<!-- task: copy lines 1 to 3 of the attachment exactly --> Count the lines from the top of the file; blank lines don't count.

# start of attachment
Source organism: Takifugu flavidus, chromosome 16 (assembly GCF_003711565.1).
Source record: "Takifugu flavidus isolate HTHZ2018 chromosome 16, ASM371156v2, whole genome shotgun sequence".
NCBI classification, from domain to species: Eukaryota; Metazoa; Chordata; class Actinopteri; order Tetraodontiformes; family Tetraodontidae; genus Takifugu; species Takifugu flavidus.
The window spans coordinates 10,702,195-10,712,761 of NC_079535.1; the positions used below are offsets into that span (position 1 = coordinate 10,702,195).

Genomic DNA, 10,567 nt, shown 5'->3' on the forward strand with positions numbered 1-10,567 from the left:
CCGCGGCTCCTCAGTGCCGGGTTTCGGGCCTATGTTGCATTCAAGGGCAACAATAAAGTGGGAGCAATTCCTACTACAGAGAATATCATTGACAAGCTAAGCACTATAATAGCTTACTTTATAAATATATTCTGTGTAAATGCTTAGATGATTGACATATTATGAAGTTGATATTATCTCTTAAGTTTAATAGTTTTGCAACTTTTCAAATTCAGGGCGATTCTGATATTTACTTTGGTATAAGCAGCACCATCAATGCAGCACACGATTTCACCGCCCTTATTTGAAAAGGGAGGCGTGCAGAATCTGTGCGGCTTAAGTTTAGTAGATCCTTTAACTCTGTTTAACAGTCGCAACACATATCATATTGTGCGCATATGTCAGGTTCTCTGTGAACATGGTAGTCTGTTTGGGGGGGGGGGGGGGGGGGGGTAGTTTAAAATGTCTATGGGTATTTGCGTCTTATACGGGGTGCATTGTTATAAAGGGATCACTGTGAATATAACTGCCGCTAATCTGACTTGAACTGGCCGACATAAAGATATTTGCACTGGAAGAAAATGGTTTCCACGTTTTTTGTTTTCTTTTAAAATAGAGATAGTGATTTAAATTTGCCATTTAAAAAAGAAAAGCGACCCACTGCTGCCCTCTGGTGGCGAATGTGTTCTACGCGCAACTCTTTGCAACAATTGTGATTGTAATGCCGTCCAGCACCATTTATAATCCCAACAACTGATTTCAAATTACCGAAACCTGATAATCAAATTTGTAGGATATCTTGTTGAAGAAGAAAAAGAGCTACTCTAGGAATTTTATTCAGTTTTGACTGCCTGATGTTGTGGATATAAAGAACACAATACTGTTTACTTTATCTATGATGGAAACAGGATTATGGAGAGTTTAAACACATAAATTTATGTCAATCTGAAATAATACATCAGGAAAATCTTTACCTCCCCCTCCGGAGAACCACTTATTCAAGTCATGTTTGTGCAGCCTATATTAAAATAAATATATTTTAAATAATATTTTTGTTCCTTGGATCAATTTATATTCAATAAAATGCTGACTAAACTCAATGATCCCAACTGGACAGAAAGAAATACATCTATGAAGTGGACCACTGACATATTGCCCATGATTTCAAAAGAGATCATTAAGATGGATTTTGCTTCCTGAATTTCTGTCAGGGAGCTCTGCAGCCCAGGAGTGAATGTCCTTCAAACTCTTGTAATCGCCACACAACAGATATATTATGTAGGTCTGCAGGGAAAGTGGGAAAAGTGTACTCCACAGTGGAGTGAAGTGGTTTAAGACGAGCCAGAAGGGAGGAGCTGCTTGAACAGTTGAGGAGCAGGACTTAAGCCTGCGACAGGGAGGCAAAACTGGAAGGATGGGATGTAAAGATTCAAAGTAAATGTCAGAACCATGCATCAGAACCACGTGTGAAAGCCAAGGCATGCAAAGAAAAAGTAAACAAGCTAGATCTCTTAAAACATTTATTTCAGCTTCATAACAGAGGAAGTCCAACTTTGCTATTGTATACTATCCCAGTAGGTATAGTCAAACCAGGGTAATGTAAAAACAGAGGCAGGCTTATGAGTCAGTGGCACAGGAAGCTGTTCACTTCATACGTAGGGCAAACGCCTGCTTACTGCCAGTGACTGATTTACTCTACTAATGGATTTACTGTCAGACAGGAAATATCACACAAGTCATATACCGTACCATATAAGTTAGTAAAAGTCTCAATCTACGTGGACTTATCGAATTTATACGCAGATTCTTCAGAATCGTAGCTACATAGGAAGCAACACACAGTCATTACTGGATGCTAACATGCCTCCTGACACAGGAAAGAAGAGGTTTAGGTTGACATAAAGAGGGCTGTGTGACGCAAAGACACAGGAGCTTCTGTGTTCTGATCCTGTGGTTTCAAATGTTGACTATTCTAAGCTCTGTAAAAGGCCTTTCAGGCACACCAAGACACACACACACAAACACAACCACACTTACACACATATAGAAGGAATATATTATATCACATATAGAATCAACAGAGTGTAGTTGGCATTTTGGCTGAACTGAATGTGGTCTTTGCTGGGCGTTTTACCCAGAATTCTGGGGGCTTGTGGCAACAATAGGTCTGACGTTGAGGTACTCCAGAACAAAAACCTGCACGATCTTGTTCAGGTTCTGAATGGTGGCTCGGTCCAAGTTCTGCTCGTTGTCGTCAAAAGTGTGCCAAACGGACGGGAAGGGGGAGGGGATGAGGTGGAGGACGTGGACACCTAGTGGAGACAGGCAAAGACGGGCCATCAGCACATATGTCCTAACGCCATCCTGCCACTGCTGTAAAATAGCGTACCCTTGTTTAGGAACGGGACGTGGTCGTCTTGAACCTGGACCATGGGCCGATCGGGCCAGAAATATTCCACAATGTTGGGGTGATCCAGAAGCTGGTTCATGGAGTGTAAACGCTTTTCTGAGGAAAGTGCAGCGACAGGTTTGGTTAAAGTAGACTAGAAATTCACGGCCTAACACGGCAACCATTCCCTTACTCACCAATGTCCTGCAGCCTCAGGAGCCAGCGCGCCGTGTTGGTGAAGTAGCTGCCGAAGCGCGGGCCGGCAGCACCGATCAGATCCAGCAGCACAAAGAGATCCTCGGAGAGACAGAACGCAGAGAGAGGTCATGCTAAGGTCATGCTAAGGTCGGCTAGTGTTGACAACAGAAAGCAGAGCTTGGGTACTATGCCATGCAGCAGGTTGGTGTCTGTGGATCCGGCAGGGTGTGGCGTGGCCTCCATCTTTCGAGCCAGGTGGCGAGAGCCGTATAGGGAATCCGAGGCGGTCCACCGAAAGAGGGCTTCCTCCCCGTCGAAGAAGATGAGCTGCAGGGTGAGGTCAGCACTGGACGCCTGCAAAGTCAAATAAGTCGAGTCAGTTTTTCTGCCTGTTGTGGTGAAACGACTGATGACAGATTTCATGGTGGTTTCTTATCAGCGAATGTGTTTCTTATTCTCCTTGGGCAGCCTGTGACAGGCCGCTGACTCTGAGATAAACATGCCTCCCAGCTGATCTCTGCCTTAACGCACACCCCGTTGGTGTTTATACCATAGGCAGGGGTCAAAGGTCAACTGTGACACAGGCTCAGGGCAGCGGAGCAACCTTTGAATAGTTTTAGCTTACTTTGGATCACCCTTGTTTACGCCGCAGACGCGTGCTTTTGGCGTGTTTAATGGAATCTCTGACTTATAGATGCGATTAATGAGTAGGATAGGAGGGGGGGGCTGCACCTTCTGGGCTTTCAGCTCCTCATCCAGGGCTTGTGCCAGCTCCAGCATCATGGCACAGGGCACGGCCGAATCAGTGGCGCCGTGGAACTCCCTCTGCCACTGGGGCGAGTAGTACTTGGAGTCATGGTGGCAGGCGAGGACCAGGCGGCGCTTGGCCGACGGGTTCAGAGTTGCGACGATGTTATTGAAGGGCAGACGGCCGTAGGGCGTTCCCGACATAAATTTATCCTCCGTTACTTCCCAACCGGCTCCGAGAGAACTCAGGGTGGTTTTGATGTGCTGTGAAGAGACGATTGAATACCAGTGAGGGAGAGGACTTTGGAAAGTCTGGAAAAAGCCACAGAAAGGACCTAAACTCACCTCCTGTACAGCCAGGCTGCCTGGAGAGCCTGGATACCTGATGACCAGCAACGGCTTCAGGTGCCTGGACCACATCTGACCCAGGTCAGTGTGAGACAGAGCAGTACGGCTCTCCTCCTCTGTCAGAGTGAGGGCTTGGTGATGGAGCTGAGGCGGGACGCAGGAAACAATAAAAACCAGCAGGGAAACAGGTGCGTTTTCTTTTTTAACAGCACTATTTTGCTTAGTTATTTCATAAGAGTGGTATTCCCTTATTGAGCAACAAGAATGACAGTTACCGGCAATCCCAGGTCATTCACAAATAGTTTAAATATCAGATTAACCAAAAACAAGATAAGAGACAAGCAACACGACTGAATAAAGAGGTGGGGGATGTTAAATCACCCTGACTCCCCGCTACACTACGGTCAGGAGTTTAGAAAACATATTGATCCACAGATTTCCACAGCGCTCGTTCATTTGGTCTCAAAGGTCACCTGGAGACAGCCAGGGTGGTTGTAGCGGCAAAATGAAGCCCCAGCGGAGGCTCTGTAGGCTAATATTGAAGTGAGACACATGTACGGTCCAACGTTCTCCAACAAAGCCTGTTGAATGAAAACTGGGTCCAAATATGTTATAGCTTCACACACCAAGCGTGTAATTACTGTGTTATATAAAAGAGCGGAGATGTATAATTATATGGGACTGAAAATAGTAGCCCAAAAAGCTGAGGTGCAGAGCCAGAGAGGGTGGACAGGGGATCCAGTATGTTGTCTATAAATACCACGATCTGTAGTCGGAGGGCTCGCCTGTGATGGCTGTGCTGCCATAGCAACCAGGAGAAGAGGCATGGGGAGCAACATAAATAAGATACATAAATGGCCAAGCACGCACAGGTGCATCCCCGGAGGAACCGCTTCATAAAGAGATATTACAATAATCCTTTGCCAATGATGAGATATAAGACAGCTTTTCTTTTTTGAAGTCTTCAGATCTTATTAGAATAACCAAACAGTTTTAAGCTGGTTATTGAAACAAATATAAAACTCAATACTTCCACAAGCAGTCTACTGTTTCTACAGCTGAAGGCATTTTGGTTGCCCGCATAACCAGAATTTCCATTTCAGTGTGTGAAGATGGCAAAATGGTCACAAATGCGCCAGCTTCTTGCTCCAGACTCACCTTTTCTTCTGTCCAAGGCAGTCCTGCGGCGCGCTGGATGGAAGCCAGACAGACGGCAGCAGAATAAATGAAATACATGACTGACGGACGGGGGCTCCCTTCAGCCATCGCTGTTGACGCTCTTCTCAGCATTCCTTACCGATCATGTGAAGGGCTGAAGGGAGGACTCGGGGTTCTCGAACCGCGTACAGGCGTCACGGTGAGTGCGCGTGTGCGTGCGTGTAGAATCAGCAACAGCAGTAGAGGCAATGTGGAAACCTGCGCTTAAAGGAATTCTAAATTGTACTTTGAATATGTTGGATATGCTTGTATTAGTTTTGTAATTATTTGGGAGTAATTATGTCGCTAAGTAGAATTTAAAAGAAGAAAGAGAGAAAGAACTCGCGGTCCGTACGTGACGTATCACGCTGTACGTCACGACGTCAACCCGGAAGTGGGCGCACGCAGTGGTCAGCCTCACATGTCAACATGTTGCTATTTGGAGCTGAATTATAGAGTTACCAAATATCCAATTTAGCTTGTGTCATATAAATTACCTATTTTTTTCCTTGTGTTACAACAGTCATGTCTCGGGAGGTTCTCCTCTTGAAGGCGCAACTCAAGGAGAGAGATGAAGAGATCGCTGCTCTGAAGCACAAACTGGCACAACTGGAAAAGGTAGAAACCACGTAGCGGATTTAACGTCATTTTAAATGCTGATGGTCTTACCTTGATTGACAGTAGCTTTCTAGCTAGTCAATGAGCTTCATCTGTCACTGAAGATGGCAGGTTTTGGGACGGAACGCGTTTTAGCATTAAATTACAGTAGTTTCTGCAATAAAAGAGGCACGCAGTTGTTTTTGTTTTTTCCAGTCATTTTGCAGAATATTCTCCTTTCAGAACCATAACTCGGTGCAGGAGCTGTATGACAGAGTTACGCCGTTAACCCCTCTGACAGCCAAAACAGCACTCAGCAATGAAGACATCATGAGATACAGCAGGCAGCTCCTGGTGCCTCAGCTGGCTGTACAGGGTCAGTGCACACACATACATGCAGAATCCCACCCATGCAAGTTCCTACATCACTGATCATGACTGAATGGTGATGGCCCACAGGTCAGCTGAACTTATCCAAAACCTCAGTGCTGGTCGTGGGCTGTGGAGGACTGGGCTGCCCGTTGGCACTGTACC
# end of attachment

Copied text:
Source organism: Takifugu flavidus, chromosome 16 (assembly GCF_003711565.1).
Source record: "Takifugu flavidus isolate HTHZ2018 chromosome 16, ASM371156v2, whole genome shotgun sequence".
NCBI classification, from domain to species: Eukaryota; Metazoa; Chordata; class Actinopteri; order Tetraodontiformes; family Tetraodontidae; genus Takifugu; species Takifugu flavidus.